I don’t remember ever “becoming” a composer. I’ve always felt the inner push to write down musical ideas and it’s an impulse I’ve always been happy to follow. It’s always seemed logical and natural to me, then, to invest the better part of my life in pursuit of the profession. My young adulthood was spent getting two degrees in music in addition to the countless hours on my own spent pouring over scores, listening to recordings, perfecting drafts, begging for reading sessions, working with publishers and patrons, and all the other difficult but necessary things young composers do to hone their craft and build their careers. It’s a pursuit I doggedly continue into the present.
Yet, especially in light of troubling economic times, I sometimes wonder if it wouldn’t be more sensible to cast this all aside and pick up an additional job instead. The question brings itself into sharp focus: why compose?
Each composer has their own way to answer that question, but my answer is simple. I don’t compose to get some reward; I do it because this is what I’m called to do. I do it because I love sounds and find it deeply gratifying to share them with others. Even after 20 years of writing, I still feel a rush when I start a new project or a performance goes well. That sense goes far deeper than superficial joy; the surface is founded on respect and awe and a mature love for the craft that helps push past the “bad days” and the critics and the pessimists.
I can quit a job, I can retire from a career—I can never stop being a composer and to try to do so would be untrue to myself. I might have a fatter bank account if I spent more time punching the clock, but at what cost to my sense of value as a human being? Would I really be able to enjoy all those extra material “things” knowing what the real cost was?
It’s tempting for me and many others in our profession to think of those who compose full time as being more fortunate, but when you examine it, that road is not without its pitfalls. If you don’t win the competitions, if the album doesn’t sell very well, if the grant falls through, if the orchestra gives the big commission to the other guy—you don’t have bread on your table for a while. And one doesn’t have an employer to help absorb the costs of health care and other important benefits. At least while initially developing their careers, full time composers dance on the tip of a knife. It’s no surprise, then, that many in our vocation choose the relative security of having a day job to fall back on. While dismaying that one has to give up some writing time, there is the advantage of having the freedom to write whatever one wants without needing to think about whether it will sell or having to please erstwhile patrons and commercial publishers.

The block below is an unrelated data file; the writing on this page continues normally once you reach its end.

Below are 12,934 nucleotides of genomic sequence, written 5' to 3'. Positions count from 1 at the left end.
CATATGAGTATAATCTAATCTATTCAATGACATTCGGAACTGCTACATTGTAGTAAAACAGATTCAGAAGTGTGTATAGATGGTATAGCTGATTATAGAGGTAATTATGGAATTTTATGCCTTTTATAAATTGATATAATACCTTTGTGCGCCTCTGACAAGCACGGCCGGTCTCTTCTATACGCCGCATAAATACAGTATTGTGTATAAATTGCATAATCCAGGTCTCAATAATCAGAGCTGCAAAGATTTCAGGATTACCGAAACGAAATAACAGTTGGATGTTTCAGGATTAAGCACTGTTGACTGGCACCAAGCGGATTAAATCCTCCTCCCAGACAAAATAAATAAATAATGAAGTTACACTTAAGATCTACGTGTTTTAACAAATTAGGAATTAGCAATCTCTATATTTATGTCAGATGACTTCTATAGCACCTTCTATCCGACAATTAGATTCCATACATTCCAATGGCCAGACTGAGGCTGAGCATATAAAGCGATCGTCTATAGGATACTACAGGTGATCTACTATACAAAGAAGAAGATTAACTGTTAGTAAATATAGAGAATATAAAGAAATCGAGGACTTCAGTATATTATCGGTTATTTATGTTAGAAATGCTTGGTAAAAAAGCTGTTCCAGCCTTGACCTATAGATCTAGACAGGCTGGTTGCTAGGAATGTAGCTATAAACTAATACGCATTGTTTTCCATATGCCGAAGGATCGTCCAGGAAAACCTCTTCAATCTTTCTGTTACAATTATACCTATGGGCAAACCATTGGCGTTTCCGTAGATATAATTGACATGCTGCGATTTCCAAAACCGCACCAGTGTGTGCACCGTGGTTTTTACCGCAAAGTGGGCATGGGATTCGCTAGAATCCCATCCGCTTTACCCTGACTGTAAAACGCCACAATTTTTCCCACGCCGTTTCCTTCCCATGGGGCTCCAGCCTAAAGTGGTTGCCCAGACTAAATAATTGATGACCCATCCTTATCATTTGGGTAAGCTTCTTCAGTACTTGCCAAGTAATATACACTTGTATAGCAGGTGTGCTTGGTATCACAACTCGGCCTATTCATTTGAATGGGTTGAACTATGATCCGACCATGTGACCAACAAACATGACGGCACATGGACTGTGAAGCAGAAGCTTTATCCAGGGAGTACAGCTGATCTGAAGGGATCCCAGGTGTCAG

Thus, in reality, “professional composers” (like me) come in all manner of guises. Many find happy homes in music education or performance; others practice law, medicine, agriculture, homemaking—indeed, in virtually any career path you could probably come across a composer. What you come to realize is that what ultimately matters in judging a career is not the manner in which the composer spends their time but rather in the quality of their creative output.
So I compose and will happily continue to. All composers today are faced with either taking stock of the harsh realities of modern living and splitting their time between steady employment and writing, or they accept the risks of building their own career. In either case, if the focus is on the intrinsic value in creating music and not on chasing money and fame, then a fulfilling and worthwhile career in composition will be the reward.
This article originally appeared on the Polonius Sheet Music blog.